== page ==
As the pressure to qualify to be in the last 16 teams in the World Cup heightens, our latest MDG Match of the Day sees New Zealand play Paraguay in Polokwane, South Africa. Here at UNICEF UK we’re stepping away from attempting to poorly commentate on the comparative skills of the two teams, and are instead reapplying our narrating skills to the progress that both countries are making on hitting the targets of the Millennium Development Goals (MDGs) – something we’re much better at explaining than the offside rule or starting lineup choices.
Over the last two weeks, we have been looking at several matches, and seeing how the teams playing are faring in their progress towards each of the eight MDGs. Today, New Zealand and Paraguay’s progress towards ‘MDG 7: Ensuring environmental sustainability’ is under the spotlight.
Environmentally sustainable development is development 'which meets the needs of the present, without compromising the ability of future generations to meet their own needs and aspirations'. Which means that MDG 7 focuses on targets such as improving access to safe water and sanitation, reducing per capita CO2 emissions, biodiversity loss and the proportion of the world’s population living in slums. Overall, the global progress towards MDG 7 is very mixed. Whilst the targets for slum dwellers and access to safe water are likely to be met, the progress towards MDG target for sanitation and biodiversity is far off track.
Progress in environmental sustainability is also closely related to the other MDGs. For example, without addressing access to safe water and sanitation, achieving and reducing child mortality and diseases such as cholera will be impossible. UNICEF estimates that improved sanitation would contribute to reducing 1.75 million child deaths a year which are caused by diarrohea. Similarly, without reductions in CO2 emissions, the impacts of climate change will hit children in the most vulnerable communities, putting them at risk of disease and malnutrition.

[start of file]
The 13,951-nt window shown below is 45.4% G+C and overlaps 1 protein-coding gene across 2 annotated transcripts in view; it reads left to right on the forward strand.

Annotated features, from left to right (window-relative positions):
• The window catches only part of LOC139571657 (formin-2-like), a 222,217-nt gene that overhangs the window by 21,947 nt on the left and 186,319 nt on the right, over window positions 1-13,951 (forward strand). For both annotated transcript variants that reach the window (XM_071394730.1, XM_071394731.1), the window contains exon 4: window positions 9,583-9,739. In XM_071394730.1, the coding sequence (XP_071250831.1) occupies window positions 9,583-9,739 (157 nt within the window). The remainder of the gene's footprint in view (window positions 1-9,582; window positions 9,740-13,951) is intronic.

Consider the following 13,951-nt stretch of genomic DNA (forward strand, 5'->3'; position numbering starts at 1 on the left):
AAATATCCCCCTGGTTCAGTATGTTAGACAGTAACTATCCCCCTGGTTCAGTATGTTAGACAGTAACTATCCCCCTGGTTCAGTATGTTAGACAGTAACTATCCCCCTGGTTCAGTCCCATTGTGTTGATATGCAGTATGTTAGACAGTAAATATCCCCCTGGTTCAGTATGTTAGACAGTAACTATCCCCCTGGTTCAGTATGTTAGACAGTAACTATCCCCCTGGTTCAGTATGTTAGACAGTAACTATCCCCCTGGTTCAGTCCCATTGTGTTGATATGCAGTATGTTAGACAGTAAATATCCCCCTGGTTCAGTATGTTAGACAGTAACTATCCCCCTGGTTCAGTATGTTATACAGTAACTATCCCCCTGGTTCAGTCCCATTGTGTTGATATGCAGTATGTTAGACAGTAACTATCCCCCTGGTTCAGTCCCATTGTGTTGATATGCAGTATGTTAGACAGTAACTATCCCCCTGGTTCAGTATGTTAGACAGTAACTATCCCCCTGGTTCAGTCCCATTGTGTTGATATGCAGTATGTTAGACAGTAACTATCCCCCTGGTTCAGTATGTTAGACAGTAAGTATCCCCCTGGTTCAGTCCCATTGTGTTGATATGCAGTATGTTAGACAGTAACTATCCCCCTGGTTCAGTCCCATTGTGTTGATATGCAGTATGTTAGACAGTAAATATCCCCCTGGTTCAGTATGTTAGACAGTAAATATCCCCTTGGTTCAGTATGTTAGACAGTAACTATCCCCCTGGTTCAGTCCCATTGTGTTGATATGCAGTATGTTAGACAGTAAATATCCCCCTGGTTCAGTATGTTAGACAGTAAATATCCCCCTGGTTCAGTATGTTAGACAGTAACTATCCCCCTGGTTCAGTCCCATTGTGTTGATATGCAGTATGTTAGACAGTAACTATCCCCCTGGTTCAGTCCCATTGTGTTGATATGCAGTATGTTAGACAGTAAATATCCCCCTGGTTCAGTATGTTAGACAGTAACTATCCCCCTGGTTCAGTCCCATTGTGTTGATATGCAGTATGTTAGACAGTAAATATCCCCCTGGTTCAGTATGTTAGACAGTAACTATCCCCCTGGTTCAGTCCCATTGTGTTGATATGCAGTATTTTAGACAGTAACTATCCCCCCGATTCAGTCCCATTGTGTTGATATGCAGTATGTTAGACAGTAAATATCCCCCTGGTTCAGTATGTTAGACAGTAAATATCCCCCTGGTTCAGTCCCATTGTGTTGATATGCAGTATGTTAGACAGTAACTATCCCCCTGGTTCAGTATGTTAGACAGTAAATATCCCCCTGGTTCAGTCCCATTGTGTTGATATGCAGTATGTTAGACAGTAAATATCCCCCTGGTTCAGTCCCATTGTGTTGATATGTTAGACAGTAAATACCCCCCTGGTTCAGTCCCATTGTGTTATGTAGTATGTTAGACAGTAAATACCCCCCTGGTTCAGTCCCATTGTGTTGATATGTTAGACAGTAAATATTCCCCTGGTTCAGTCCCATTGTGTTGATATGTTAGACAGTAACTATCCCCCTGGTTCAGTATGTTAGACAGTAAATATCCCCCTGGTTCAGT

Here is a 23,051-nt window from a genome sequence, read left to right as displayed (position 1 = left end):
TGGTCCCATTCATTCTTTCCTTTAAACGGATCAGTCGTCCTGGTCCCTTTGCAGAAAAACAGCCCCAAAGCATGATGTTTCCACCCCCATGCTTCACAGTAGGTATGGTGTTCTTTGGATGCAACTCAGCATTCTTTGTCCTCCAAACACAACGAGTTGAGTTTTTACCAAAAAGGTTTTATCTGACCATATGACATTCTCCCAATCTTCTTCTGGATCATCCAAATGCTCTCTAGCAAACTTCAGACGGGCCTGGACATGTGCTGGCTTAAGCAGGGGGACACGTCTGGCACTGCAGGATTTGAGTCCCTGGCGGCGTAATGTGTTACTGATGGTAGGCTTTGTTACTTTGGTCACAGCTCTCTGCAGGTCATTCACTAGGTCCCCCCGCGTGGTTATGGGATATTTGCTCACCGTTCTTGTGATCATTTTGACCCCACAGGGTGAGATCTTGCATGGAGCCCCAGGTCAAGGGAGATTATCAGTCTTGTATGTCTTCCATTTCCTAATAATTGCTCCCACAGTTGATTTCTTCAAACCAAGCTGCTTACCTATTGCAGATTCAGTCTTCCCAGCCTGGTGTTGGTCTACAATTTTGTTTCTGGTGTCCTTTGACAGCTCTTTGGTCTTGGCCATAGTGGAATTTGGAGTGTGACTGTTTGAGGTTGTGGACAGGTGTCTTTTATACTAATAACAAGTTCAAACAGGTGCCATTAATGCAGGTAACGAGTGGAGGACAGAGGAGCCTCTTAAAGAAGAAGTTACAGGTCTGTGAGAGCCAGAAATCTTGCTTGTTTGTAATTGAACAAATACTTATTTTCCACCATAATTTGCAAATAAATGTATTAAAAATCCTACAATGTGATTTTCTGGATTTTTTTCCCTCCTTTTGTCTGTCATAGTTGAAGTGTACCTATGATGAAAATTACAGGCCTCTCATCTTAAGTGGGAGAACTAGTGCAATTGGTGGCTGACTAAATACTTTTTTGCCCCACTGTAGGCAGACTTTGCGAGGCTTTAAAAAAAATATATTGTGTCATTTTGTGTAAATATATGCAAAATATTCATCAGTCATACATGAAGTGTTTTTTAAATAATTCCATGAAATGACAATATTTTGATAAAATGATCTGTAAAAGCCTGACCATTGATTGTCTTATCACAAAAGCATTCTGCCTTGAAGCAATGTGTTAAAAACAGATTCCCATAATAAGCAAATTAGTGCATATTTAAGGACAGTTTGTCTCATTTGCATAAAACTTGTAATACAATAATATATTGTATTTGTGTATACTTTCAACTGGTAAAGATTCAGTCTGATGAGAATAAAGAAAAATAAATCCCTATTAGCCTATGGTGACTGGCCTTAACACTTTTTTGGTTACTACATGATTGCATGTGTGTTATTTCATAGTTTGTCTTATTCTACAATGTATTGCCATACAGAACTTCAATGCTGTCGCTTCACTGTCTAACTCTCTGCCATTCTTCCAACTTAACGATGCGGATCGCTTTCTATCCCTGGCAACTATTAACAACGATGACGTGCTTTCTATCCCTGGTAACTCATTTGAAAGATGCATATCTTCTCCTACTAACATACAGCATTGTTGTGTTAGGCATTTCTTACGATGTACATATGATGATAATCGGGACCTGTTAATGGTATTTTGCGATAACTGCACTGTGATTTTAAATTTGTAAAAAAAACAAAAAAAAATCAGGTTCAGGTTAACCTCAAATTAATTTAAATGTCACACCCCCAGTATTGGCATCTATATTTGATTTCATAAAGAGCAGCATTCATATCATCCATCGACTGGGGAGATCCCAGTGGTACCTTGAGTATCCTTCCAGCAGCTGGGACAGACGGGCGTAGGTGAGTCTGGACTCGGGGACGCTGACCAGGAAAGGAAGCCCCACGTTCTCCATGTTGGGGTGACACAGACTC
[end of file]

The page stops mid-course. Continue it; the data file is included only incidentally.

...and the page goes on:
© UNICEF/NYHQ1997-0363/Alejandro Balaguer. A woman from the Quechua indigenous group walks on a road next to a field where children play football, in the mining town of Huanuni, near the city of Oruro in Bolivia, which neighbours Paraguay.
So, bearing all this in mind how are Paraguay and New Zealand faring in relation to MDG 7?
As two geographically different countries with very different levels of economic development, we can look specifically on their progress towards per capita limits in CO2 emissions. Whilst New Zealand’s population has a relatively high carbon footprint, 7.8 tonnes per person, Paraguay’s population is far less carbon intensive with a carbon footprint of 0.72. The New Zealand government, however, set itself strict targets for the country, aiming to reduce emissions by 20% by 2020 and has signed up to the Copenhagen Accords in December 2009, showing New Zealand to be on the way to reaching this target.
Meeting this target of MDG 7 is essential as it means there will be less CO2 in the atmosphere that causes the planet to heat up, leading to the climatic changes that can have a devastating impact on children. As an island nation, New Zealand will be at risk of sea level rising, which could cause flooding and disrupt water supplies (another MDG 7 focus), putting children in the country at risk of a reduction to standards of living. Similarly, as a low lying country, Paraguay is also at risk of flooding and contamination of water supplies. In addition, the country has already experience increased uncertainty in rainfall patterns which can cause droughts and failed harvests leading to devastating impacts on children such as malnutrition and disease.
So what is UNICEF doing to help progress towards these two goals in the country? In both countries, we are working on projects that impact directly on these goals.
In western Paraguay we are working with communities who are affected by sporadic rainfall and providing them with rainwater harvesting systems that allow the community to store up rain water for use during dry periods. This ensures children in the community are able to adapt to these impacts of climate change, and also have safe access to water at all times - meeting the water MDG target.
In New Zealand, the UNICEF office is supporting a group of young climate ambassadors to raise awareness of the impact of New Zealand’s per capita carbon consumption on the world and potential effects of climate change on the country itself. These young people have been meeting with senior politicians to argue their case and ensure they realise their right to a voice on this important issue that impacts them and their peers now, and will continue to do so in the future.
UNICEF is helping many other countries achieve all the targets of MDG 7 by working with communities to develop safe drinking water resources and sanitation facilities, running child protection centres for vulnerable children living in slum areas and helping communities adapt to the impacts of a changing climate.
Jazmin Burgess is Climate Change Policy and Research Officer at UNICEF UK.